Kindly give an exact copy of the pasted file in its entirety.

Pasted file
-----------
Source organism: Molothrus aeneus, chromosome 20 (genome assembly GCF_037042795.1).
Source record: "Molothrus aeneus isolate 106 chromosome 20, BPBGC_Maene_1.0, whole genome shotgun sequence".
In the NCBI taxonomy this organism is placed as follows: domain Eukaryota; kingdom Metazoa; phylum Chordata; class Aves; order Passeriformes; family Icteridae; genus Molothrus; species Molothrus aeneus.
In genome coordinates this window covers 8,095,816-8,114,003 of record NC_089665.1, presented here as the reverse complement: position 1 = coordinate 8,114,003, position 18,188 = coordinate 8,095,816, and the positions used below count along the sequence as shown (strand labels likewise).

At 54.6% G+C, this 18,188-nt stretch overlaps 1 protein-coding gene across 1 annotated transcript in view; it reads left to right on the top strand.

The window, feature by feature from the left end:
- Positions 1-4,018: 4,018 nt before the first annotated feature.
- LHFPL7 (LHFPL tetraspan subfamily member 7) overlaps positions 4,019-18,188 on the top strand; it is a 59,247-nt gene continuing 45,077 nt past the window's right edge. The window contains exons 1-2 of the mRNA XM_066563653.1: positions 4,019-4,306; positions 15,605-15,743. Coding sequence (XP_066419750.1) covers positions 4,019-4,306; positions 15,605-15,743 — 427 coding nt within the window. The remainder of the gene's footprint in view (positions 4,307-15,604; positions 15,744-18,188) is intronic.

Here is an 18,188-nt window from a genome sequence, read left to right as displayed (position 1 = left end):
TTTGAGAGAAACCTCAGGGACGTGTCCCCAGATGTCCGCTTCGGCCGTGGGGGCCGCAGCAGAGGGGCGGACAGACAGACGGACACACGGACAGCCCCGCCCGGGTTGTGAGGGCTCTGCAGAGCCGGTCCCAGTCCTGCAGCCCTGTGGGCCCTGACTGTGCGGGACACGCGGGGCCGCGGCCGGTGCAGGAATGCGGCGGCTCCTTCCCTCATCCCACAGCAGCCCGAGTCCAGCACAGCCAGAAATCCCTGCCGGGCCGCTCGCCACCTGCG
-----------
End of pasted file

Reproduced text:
Source organism: Molothrus aeneus, chromosome 20 (genome assembly GCF_037042795.1).
Source record: "Molothrus aeneus isolate 106 chromosome 20, BPBGC_Maene_1.0, whole genome shotgun sequence".
In the NCBI taxonomy this organism is placed as follows: domain Eukaryota; kingdom Metazoa; phylum Chordata; class Aves; order Passeriformes; family Icteridae; genus Molothrus; species Molothrus aeneus.
In genome coordinates this window covers 8,095,816-8,114,003 of record NC_089665.1, presented here as the reverse complement: position 1 = coordinate 8,114,003, position 18,188 = coordinate 8,095,816, and the positions used below count along the sequence as shown (strand labels likewise).

At 54.6% G+C, this 18,188-nt stretch overlaps 1 protein-coding gene across 1 annotated transcript in view; it reads left to right on the top strand.

The window, feature by feature from the left end:
- Positions 1-4,018: 4,018 nt before the first annotated feature.
- LHFPL7 (LHFPL tetraspan subfamily member 7) overlaps positions 4,019-18,188 on the top strand; it is a 59,247-nt gene continuing 45,077 nt past the window's right edge. The window contains exons 1-2 of the mRNA XM_066563653.1: positions 4,019-4,306; positions 15,605-15,743. Coding sequence (XP_066419750.1) covers positions 4,019-4,306; positions 15,605-15,743 — 427 coding nt within the window. The remainder of the gene's footprint in view (positions 4,307-15,604; positions 15,744-18,188) is intronic.

Here is an 18,188-nt window from a genome sequence, read left to right as displayed (position 1 = left end):
TTTGAGAGAAACCTCAGGGACGTGTCCCCAGATGTCCGCTTCGGCCGTGGGGGCCGCAGCAGAGGGGCGGACAGACAGACGGACACACGGACAGCCCCGCCCGGGTTGTGAGGGCTCTGCAGAGCCGGTCCCAGTCCTGCAGCCCTGTGGGCCCTGACTGTGCGGGACACGCGGGGCCGCGGCCGGTGCAGGAATGCGGCGGCTCCTTCCCTCATCCCACAGCAGCCCGAGTCCAGCACAGCCAGAAATCCCTGCCGGGCCGCTCGCCACCTGCG